Our work culture is based on collaboration and sharing of knowledge. Mentoring is a central part of how we work, and we facilitate learning from colleagues around the globe. We offer several different mentoring programs in DNV GL, all designed for the participants to get advice and support from experienced managers and experts in order to develop skills and build networks in our organization. We run a global ‘knowledge-booster’ program, an extensive global training portfolio, and a global leadership-development program.

What pipeline joint-industry projects is the company currently involved in? What are the work-scopes and challenges involved?

R&D is at the core of DNV GL’s experience and knowledge and we spend 5 per cent of our revenue on R&D and innovation. Some of our R&D is made through internally funded R&D projects, and we also collaborate with the industry through JIPs.

For pipelines, we have recently completed 16 JIPs, 15 others are currently ongoing, and more than 20 are in various stage of initiation.

Examples of our current JIPs in the pipeline sector include a project to develop one harmonised onshore pipeline standard, simplification of the design process for pressure-protection systems, standardisation of flattened-strap tensile testing of linepipe, and safe transport of new gases at higher pressures in the existing infrastructure – among others. The outcome of these projects is typically a project guideline for the sponsors, and in some cases a Recommended Practice. Information about these projects is available from our website.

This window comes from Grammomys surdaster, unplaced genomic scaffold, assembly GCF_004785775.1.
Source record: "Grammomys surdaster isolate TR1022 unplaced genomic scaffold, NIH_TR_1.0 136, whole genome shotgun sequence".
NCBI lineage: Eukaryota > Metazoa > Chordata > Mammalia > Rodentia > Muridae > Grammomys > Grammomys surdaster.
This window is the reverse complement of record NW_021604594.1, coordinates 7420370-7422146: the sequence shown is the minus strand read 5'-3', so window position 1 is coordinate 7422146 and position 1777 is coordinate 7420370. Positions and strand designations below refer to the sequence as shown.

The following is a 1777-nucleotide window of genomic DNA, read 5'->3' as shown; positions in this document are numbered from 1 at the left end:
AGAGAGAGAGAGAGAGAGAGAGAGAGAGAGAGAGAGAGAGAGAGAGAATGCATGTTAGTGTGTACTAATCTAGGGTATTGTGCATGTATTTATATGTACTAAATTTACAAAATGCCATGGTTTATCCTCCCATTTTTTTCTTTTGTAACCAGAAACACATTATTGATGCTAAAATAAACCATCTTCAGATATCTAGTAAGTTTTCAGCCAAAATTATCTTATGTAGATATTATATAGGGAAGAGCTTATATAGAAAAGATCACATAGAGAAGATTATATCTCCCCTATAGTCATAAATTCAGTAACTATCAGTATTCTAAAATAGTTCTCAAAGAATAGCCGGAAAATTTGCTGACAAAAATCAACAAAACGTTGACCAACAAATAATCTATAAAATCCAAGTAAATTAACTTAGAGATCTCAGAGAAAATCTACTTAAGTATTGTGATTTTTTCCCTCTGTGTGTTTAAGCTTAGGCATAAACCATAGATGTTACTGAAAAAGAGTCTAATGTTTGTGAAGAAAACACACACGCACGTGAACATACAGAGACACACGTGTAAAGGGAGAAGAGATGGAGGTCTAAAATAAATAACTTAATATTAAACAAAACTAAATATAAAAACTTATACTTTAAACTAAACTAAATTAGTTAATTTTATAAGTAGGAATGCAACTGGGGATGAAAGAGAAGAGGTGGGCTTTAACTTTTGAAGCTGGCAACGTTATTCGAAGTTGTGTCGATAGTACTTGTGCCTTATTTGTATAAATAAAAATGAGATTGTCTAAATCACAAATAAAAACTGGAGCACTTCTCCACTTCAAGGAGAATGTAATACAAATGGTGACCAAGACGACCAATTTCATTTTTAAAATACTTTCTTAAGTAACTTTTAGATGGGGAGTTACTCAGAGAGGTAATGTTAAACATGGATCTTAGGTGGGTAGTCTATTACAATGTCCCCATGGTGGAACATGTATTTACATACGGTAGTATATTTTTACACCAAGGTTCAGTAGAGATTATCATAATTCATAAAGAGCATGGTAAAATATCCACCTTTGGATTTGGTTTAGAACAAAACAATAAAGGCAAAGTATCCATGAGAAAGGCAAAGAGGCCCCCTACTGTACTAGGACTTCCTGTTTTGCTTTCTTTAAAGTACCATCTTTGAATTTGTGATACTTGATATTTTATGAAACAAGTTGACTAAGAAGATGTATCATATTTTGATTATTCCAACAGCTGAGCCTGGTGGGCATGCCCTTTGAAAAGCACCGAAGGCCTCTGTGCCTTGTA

We are also increasingly promoting industry collaboration in our global network of 18 high-tech laboratories dedicated to testing, inspection and certification.


Where does DNV GL see major gains in safety can be made in terms of pipeline engineering and operation? How can these be reconciled with current cost-cutting?

The major causes of on- and offshore failures continue to include corrosion, cracking, and mechanical damage (such as anchors or fishing gear offshore, or heavy construction machines and human interference onshore). The potential exists to reduce failures by increasing the use of sensors in a smarter way. Data from these sensors could enable better forecasting of threats that change over time (for example, corrosion) and allow mitigation measures to be better targeted at the right failure mechanism. In addition, integrating this data with management systems (such as risk, safety, and quality), would allow systematic improvement with respect to both efficiency and effectiveness.

A recent example of improved management systems is a project co-funded by DNV GL and the Pipeline Hazardous Materials Safety Administration (PHMSA) in the US to develop a framework and guidance for a quality-management system (QMS) for new pipeline construction. While there are up-front costs associated with the development of a QMS, long-term cost savings can be realised through the reduction of failures and rework.

What future challenges or trends do you see for the pipeline industry?

Key technical challenges come from long tie-backs with high-temperature, high-pressure (HTHP) conditions, and hydrate challenges. Here we are helping the industry to find new concepts and alternative solutions to what we have today. For example, we recently completed a JIP to develop a Recommended Practice for use of thermoplastic composite pipes: they do not corrode like steel pipes, and can be used in the deepest waters and at elevated temperatures.